When the children are put on the thrown in chapter 17 is there any evidence of them being compared to the seasons in a year?
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I'm sorry, I've read this book so many times I can't count them, and I have never come across this question or used it with my students. I just read the chapter three times (yes, again), and I just don't see it. The following is the only thing I can cite for you;
"And Peter became a tall and deep-chested man and a great warrior, and he was called King Peter the Magnificant. And Susuan grew into a tall and gracious woman with black hair that fell almost to her feet and the kings of the countries beyond the sea began to send ambassadors asking for her hand in marriage. And she was called Susan the gentle. Edmund was a graver and quieter man than Peter, and great in council and judgment. He was called King Edmund the just. But as for Lucy, she was always gay and golden-haired, and all princes in those parts desired her to be their Queen, and her own people called her Lucy the Valiant."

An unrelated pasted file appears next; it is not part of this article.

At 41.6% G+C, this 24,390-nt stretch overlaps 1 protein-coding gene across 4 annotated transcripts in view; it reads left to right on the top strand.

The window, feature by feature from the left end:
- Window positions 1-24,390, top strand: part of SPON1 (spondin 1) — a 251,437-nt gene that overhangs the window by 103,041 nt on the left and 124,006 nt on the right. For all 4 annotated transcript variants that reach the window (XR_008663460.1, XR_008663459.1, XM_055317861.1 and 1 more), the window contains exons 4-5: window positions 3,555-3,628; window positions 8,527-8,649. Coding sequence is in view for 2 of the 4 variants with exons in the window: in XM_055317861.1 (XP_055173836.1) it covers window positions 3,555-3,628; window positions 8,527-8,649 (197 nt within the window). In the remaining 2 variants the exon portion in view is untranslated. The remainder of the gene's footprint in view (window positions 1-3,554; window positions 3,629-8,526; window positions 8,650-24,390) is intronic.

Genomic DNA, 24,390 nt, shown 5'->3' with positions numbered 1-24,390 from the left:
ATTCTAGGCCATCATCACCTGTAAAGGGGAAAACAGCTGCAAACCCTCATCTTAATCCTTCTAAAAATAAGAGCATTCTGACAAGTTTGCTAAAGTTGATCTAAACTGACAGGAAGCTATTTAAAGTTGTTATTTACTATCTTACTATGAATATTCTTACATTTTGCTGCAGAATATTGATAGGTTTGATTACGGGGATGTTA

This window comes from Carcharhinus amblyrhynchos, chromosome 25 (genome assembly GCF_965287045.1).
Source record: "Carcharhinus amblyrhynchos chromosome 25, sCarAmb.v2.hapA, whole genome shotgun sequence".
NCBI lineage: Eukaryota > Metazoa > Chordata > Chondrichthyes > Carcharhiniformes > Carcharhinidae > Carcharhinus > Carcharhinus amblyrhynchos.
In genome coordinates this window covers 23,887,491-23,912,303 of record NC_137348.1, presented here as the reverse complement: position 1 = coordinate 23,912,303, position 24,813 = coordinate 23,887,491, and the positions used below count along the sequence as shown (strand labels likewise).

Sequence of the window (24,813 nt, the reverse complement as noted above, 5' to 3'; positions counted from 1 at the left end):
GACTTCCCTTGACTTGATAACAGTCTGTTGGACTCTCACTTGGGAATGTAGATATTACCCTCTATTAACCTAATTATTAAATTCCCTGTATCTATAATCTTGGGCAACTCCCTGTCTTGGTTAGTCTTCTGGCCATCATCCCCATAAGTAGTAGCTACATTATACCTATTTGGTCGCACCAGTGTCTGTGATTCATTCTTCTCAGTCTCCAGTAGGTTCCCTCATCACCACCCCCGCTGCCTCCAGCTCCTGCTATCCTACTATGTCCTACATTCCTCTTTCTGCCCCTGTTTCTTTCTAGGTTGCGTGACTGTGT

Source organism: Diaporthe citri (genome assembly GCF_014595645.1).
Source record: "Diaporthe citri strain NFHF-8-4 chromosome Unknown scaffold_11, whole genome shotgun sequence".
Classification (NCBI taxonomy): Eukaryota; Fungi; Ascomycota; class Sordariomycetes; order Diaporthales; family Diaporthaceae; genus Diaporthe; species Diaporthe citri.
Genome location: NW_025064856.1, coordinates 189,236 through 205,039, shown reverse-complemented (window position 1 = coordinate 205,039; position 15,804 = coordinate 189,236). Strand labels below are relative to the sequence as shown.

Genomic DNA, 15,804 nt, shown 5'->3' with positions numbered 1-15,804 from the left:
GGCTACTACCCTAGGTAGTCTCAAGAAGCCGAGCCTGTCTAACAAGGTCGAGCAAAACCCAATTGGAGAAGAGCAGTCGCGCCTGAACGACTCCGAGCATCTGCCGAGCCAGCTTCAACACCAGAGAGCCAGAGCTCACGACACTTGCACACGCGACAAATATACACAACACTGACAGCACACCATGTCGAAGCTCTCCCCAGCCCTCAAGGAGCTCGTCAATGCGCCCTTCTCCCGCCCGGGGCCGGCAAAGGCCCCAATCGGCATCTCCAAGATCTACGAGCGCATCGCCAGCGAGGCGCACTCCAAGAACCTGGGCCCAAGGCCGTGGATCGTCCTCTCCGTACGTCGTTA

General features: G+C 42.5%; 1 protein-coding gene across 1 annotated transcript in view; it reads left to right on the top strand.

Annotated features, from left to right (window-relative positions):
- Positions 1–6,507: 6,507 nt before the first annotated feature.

If I had to put seasons to the four myself, I could actually onlt come up with two. Lucy of course would be spring, always young and gay; Edmund would be winter, as he is graver and quieter than he was. Fall and Summer would belong to Peter and Susan, but I'm not sure where I'd place either. Maybe Peter would have the summer; he was valiant and his reign was strong.... summer is a bit more constant that fall........... so I guess I'll have to go with that.
The Lion, the Witch and the Wardrobe.
White Witch=Winter(no duhh)
And Last But Not Least